- Are You Looking for Mr Right*?
- Are All Your Balls Up in the Air?
- Should the UK Offer 24/7 Childcare for Working Parents?
- Gone Today, Here Tomorrow?
- How to Create Informal Mentoring Opportunities
- Perception of Disability
- How Managers Can Help Grieving Workers
- Not All Carrots Are the Same! Money and Motivation
- How to Stop Feeling So Stressed
- Can Dilbertian Thinking Improve Results?
- Court of Appeal Rules in New Holiday Pay Calculation Case
- Medical Information and GDPR
- You’re Having a Laugh!
- How to Ask For Help
- Employer’s Knowledge of Disability
- How Should Employers Deal with References Post-GDPR?
- Is It Time to Offer Bone Density Testing?
- Helping Employees Beat Loneliness and Depression Naturally
- Plants, Peace and Productivity
- The Messy Desk Conundrum
- The Pain of Living in Interesting Times
- Sabotaging Success
- Make it Mozart!
- Follow Proper Procedure Even in the Most Blisteringly Obvious Cases
- How to Speed Up Slow Performers
- Simple Belief of Discrimination is Not Enough
- Four Ways to Get More Done
- Abandon the Tyranny of the “To-do” List
- Eugene the Egg Cracks
- Three Conditions to Ensure Training Works
Discrimination - Don't Be a Victim!
Discrimination. A word we are all too familiar with in today’s society. A word which evokes images of victimisation, prejudice and the intolerance of difference.
A recent article in The Observer highlighted the extent to which individuals can be discriminated against by others. Lou Jing, a 20 year old woman of Chinese and African-American decent, took part as a contestant on Go Oriental Angel, China’s equivalent to The X Factor.
Her appearance on National Television sparked vicious abuse from the Chinese public and a mass media debate on racism in the media.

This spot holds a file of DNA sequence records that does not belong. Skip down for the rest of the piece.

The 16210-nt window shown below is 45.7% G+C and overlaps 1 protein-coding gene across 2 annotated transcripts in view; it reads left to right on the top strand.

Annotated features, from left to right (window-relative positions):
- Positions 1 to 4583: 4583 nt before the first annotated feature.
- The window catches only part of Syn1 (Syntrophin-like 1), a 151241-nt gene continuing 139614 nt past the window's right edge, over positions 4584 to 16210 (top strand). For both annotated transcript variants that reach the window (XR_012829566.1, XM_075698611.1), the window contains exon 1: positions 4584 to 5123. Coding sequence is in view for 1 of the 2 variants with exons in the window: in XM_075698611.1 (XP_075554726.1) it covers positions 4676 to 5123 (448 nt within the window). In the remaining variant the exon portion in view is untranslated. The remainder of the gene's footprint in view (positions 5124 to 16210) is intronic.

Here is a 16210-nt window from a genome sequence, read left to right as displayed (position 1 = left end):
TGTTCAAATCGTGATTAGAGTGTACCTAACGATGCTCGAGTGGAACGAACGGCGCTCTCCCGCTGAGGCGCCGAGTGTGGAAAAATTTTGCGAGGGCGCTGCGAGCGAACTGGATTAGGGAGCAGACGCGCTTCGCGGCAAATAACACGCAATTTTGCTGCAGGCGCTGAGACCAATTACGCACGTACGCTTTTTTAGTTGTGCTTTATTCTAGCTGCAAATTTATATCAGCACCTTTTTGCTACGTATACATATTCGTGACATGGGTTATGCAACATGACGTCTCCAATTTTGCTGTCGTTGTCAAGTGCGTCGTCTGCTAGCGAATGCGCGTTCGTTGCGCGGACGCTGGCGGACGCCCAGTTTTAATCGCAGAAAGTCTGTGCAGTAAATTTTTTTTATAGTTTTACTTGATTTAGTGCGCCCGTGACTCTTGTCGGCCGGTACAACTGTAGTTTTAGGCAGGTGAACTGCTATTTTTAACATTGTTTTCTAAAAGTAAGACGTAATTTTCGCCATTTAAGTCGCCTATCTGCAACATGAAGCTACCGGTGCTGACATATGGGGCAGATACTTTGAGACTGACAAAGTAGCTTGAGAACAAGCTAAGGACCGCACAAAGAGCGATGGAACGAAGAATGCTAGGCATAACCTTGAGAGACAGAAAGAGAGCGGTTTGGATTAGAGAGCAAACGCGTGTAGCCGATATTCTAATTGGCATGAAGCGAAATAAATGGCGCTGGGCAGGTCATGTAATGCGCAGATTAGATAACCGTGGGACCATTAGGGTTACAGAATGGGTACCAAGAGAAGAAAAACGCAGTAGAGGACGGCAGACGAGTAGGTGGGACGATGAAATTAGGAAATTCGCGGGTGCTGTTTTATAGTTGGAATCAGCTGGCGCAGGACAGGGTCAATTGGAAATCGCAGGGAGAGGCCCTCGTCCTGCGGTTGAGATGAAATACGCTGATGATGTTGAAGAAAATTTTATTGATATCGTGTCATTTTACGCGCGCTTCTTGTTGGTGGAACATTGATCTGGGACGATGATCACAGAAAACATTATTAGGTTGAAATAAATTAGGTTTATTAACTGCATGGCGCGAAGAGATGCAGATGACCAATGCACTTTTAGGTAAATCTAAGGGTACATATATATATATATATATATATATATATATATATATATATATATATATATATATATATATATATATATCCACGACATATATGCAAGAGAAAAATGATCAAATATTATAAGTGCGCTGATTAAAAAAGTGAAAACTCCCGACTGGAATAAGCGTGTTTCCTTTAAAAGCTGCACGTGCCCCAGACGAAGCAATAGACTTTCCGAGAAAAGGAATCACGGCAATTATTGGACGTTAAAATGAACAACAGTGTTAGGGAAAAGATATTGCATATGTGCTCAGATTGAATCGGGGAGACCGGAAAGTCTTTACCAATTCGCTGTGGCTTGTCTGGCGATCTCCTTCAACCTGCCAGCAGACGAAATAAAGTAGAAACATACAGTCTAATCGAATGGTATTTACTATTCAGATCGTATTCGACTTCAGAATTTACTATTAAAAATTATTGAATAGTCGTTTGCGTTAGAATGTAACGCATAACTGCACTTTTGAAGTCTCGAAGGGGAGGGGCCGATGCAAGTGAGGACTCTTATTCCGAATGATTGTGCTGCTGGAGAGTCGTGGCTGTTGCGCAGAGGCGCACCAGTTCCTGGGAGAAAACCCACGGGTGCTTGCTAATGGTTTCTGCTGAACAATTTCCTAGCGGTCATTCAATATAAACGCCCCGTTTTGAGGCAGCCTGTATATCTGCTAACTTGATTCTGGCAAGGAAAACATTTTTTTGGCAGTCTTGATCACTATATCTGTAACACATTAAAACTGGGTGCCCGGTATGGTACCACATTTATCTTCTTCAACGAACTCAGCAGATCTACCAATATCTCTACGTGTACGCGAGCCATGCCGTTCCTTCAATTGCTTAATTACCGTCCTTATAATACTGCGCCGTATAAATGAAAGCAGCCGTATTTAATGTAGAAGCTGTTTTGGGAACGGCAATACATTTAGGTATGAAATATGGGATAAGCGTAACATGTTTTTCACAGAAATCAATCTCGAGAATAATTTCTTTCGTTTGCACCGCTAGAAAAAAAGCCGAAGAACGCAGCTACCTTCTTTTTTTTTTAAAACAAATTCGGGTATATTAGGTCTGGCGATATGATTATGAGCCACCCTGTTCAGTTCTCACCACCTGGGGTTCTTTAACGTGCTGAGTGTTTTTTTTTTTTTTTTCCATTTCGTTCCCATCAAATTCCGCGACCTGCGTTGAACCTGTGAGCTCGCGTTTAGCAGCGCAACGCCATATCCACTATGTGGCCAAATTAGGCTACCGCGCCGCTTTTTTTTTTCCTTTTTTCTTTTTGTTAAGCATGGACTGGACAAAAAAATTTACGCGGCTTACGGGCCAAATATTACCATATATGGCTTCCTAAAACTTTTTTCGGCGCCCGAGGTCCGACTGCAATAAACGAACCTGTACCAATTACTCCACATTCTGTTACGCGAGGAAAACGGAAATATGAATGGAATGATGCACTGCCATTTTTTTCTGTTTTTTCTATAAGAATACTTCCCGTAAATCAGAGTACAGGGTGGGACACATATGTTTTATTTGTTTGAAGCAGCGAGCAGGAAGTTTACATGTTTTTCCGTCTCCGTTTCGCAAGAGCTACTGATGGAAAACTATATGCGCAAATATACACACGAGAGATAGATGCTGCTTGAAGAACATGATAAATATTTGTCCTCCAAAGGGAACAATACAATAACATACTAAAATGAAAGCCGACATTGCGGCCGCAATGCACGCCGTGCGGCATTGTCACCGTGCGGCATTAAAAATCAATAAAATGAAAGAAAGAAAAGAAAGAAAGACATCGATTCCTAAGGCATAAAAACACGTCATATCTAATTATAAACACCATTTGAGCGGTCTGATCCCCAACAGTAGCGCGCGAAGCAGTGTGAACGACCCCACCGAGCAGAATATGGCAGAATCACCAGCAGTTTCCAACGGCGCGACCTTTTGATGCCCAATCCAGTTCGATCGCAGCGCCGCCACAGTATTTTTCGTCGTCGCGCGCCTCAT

After being denied by judges the chance to continue further than the top 30 in the competition, Lou was left in shock and utter disbelief at how her own people could “cause her great harm” and expressed the wish that people would one day “tolerate her particular parentage.
Discrimination in the workplace occurs when an employer – or indeed a colleague – treats an employee less favourably in comparison to others.
This could be in relation to, for example, pay, promotion or dismissal. By law a person cannot be discriminated against because of their: gender; gender reassignment; marriage or civil partnership; pregnancy and maternity leave; sexual orientation; disability; race; colour; ethnic background; nationality; religious belief; or age. Laws such as this are designed to protect both the employee from unwanted and often painful discriminatory acts, and the employer from claims of unlawful discrimination.
The case of Chagger v Abbey National (2008) gave important guidance regarding financial loss and discrimination cases. After being made redundant in 2006 by Abbey National, Mr Chagger, who is of Indian origin, submitted a claim on the basis that his termination of employment was race discrimination.
The original employment tribunal agreed that Mr Chagger’s selection for redundancy was influenced by race and awarded him just under £2.8 million (plus interest).
Following this, The Court of Appeal sent the case back to tribunal to reconsider the amount of conpensation. Nevertheless, if it is deemed that the employee was dismissed by discrimination, damages can be considerably high as there is no upper limit on compensation for unlawful discrimination!
By: Darry Khajehpour
Subscribe to our free monthly HR newsletter. Russell HR Consulting employment law newsletters are emailed automatically to our ever-growing number of subscribers every month.